1.       The case may be placed on the “stet” docket

  If the state’s attorney agrees, a defendant’s case may be put on the stet or inactive docket.  Placing a case on the stet docket acts as an indefinite postponement of the case.  Placing the case on the stet docket means that the defendant does not have a conviction.  A case that has been placed on the stet docket will be eligible for expungement.  Usually a defendant must wait three years to obtain an expungement.  Sometimes a case is placed on the stet docket with conditions.  A defendant may have to make a donation, attend counseling, pay restitution, or take some other action in order for the case to remain on the stet docket.  In assault cases, a common condition of having a case put on the stet docket is that the defendant attend and successfully complete an anger management program.  In some cases, the state will require, as part of the agreement that the defendant have no contact with the victim.

 

  2.       The defendant may be offered a plea agreement

  In many cases, the defendant is not offered a stet and the case is not a good one to take to trial.  The evidence of assault may be significant and not favorable to the defendant.  This may be the case where the defendant has previously had a case put on the stet docket, or where the injuries sustained by the victim are severe.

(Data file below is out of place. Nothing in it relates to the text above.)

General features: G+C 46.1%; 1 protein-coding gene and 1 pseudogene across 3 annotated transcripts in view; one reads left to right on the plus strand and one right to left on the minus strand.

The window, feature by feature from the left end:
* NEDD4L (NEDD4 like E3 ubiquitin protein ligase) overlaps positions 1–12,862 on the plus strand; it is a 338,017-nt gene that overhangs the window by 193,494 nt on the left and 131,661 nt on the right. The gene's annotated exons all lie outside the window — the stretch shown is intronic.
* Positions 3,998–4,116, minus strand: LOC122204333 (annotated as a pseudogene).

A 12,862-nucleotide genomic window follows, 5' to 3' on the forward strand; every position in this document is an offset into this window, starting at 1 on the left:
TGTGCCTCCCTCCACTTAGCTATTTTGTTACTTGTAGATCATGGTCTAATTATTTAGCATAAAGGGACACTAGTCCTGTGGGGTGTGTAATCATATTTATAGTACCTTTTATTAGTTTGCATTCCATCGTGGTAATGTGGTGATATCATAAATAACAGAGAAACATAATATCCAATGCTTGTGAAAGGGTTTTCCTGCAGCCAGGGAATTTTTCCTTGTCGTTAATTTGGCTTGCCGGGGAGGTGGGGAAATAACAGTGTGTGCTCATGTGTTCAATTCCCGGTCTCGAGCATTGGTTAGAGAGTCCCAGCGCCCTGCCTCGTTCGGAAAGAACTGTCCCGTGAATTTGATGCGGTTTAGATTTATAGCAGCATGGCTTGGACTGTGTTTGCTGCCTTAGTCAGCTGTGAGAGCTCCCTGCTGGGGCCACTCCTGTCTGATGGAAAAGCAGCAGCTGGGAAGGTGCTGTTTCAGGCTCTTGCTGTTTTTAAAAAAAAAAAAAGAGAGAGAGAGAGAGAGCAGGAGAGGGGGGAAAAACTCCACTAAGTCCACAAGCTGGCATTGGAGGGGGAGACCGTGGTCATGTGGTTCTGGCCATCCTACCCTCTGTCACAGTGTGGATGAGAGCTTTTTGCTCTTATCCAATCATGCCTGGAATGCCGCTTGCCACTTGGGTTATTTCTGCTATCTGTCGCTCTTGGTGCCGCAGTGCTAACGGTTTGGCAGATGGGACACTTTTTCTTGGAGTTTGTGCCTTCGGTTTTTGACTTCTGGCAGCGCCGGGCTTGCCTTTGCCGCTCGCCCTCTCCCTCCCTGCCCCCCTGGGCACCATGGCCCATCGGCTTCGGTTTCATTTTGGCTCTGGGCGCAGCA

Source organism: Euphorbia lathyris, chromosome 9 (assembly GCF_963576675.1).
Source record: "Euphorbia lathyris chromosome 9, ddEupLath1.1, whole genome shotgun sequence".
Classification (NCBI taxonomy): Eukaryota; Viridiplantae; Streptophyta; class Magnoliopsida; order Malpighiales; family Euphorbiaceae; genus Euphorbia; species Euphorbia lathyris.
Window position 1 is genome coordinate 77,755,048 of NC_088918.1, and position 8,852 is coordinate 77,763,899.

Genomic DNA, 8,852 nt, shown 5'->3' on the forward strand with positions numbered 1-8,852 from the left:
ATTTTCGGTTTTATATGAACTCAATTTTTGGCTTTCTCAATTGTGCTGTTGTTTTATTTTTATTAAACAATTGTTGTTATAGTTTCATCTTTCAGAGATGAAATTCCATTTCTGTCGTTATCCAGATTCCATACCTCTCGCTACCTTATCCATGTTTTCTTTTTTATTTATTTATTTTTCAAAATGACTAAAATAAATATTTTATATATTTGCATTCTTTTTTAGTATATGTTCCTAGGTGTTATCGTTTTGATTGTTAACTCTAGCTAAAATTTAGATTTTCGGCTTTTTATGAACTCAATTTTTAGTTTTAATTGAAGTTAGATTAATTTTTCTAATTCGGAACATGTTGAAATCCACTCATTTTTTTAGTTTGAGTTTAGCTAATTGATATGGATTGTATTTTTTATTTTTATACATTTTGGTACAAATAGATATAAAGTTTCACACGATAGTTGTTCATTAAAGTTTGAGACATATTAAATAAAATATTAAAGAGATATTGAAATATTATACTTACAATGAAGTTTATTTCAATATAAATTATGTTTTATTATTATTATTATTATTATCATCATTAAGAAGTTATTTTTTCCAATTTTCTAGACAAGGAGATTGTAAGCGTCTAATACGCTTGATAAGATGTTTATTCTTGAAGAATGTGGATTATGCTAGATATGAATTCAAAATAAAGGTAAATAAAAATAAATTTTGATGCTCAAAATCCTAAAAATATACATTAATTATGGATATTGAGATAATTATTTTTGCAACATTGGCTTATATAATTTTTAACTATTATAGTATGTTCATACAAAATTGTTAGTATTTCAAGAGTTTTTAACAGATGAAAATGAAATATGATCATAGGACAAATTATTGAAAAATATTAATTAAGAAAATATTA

In a first degree assault case, if the state is going to offer a deal, they will generally offer a plea to second degree assault.  In a second degree assault case, the plea offer will usually be to second degree assault or reckless endangerment.  Generally when a defendant takes a plea deal, there is some benefit to the defendant in doing so.  In many cases, the defendant agrees to plead to a crime that is less severe than what he may be convicted of if the case goes to trial.  In some cases, the state may only offer a plea to the more serious crime that has been charged.  Nevertheless, it may, in some circumstances be to the defendant’s benefit to accept a plea.

  When a defendant accepts a plea, the state’s attorney will read facts to the judge that the state would have offered as evidence at trial.  In some cases, the state will agree to withhold certain facts.  This is one reason why a plea may be advisable in some cases, even without a reduction in charges.  For instance, if the state agrees to state “the defendant punched the victim numerous times” rather than “the defendant punched the victim seventeen times in the face breaking the victim’s nose and knocking out three teeth”, it will greatly benefit the defendant in the case.  While this example may see a little extreme, there are many times when the defendant has done something that he does not want to have on the record as part of the plea.